Julia Pierson was sworn in as director of the Secret Service on Wednesday, making her the first woman to take the helm of an agency tarnished by scandal.
“Obviously, she’s breaking the mould in terms of directors of the agency, and I think that people are all extraordinarily proud of her,” President Obama told reporters at the Oval Office ceremony. “and we have the greatest confidence in the wonderful task that lies ahead and great confidence she’s going to do a great job.”
With the President holding the Bible, Vice President Joe Biden swore in the new Secret Service chief with Homeland Security Sec. Janet Napolitano looking on.
“As Joe Biden already pointed out this person now probably has more control over our lives than anyone else, except for our spouses, and I couldn’t be placing our lives in better hands than Julia’s,” Obama said after the ceremony.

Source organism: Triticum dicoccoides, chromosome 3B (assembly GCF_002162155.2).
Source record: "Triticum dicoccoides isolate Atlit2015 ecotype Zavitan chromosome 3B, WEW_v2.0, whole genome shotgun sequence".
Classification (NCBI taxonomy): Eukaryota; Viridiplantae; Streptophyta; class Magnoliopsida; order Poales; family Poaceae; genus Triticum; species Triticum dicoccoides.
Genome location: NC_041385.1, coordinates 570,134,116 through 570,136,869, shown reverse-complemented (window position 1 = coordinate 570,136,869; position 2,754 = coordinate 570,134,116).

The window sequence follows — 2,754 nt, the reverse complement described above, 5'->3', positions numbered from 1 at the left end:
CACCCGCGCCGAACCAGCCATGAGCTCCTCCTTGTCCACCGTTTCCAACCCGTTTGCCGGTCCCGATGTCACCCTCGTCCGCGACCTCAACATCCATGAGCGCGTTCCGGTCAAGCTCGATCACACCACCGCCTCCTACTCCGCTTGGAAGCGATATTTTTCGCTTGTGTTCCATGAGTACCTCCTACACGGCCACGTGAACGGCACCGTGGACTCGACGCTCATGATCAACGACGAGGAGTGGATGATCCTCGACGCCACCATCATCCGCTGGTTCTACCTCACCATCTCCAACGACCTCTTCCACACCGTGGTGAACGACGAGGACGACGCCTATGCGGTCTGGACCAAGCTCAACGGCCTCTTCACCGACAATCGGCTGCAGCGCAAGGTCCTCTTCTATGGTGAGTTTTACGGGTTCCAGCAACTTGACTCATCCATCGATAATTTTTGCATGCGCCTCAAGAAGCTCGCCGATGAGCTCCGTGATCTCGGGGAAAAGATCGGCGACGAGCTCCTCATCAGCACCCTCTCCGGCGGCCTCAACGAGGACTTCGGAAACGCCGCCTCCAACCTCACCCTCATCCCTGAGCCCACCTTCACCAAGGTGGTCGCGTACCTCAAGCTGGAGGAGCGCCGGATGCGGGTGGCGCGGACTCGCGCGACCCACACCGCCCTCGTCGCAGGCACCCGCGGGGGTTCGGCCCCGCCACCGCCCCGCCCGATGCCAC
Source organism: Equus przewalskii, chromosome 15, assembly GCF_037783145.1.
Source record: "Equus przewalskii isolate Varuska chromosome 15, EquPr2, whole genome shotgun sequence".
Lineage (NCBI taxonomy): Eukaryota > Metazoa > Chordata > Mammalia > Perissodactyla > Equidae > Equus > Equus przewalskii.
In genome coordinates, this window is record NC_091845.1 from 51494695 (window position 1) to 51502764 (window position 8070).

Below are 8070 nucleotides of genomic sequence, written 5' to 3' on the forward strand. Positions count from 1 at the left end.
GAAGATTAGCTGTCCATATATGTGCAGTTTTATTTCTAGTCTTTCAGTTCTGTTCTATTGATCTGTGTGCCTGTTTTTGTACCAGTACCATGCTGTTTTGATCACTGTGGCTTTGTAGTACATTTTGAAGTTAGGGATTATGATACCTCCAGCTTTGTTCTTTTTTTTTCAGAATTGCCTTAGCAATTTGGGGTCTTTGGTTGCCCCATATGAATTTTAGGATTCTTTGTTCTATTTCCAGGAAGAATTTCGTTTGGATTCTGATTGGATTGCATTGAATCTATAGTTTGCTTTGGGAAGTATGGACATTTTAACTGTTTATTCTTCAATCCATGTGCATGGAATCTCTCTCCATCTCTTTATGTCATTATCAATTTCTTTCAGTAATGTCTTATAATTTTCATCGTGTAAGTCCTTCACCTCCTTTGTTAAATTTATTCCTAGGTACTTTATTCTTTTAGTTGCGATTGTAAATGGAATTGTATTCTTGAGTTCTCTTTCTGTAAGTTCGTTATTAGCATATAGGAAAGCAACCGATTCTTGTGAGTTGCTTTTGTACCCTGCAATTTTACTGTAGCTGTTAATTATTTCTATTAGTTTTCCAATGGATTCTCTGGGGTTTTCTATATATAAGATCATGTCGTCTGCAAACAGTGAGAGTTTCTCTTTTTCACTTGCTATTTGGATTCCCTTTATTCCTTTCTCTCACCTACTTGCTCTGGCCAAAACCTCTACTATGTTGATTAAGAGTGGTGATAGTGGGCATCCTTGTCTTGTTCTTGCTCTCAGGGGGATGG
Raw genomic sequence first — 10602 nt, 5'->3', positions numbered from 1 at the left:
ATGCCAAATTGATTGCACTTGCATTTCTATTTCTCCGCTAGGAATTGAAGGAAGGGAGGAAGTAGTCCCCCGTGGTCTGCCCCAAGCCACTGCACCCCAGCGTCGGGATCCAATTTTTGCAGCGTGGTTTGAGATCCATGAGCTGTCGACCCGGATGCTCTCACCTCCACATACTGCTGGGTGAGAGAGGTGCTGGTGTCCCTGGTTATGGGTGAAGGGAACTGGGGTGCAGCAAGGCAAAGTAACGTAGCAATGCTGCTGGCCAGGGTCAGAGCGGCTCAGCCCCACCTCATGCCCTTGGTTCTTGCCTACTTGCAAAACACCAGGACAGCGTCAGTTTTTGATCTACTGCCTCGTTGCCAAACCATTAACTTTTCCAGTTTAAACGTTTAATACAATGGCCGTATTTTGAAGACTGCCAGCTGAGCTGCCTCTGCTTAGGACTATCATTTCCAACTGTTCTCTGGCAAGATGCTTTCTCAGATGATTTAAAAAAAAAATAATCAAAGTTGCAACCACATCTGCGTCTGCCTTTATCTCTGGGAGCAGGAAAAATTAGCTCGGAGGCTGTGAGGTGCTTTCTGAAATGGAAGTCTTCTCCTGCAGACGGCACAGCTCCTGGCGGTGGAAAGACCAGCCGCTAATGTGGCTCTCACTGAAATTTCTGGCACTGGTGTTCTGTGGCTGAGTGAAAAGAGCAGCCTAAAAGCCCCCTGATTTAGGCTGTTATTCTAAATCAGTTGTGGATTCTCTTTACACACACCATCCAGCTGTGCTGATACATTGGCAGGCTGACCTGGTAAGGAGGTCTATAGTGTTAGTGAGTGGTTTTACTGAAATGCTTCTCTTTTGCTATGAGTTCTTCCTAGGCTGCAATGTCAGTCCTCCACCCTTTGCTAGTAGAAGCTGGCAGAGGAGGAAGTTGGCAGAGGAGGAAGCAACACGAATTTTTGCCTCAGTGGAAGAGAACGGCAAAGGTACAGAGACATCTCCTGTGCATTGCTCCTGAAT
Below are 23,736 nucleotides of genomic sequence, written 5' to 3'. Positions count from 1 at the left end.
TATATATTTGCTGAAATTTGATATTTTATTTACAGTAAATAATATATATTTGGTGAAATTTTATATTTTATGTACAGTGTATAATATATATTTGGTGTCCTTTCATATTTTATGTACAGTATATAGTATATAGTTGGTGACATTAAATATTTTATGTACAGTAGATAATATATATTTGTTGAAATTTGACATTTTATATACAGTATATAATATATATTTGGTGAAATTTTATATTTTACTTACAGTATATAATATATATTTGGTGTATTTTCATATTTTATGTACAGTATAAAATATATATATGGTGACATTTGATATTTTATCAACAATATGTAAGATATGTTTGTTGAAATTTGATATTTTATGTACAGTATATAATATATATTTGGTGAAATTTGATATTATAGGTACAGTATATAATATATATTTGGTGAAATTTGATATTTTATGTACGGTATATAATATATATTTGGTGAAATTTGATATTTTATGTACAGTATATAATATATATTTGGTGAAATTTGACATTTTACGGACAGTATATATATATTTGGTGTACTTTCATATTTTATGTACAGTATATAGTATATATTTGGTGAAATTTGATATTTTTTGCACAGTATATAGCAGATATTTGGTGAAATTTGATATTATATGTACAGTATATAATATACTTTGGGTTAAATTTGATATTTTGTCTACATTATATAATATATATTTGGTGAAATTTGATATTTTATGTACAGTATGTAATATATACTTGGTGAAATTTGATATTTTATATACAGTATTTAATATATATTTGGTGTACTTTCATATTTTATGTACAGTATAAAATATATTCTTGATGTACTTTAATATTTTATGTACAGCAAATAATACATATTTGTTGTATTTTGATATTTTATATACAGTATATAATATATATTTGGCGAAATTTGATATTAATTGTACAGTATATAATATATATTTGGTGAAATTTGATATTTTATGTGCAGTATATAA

Pierson had been serving as chief of staff to Director Mark Sullivan, who retired in February. He faced striking criticism after agents were caught in a prostitution scandal last year in Cartagena, Colombia.
Although this marks the first time a woman takes over as head the Secret Service, Pierson already had an impressive 30-year career in law enforcement. She served for three years in the Orlando Police Department before joining the Secret Service in 1983, according to Central Florida News.
She excelled in federal service, first as a special agent in Miami, and later protecting the President for four years before moving into upper management roles.
Beyond the protection of the President and other national leaders, the Secret Service also investigates financial fraud and counterfeiting. The agency has a $1.5 billion budget and employs 3,500 agents and 1,400 uniformed officers, reports The Washington Post.
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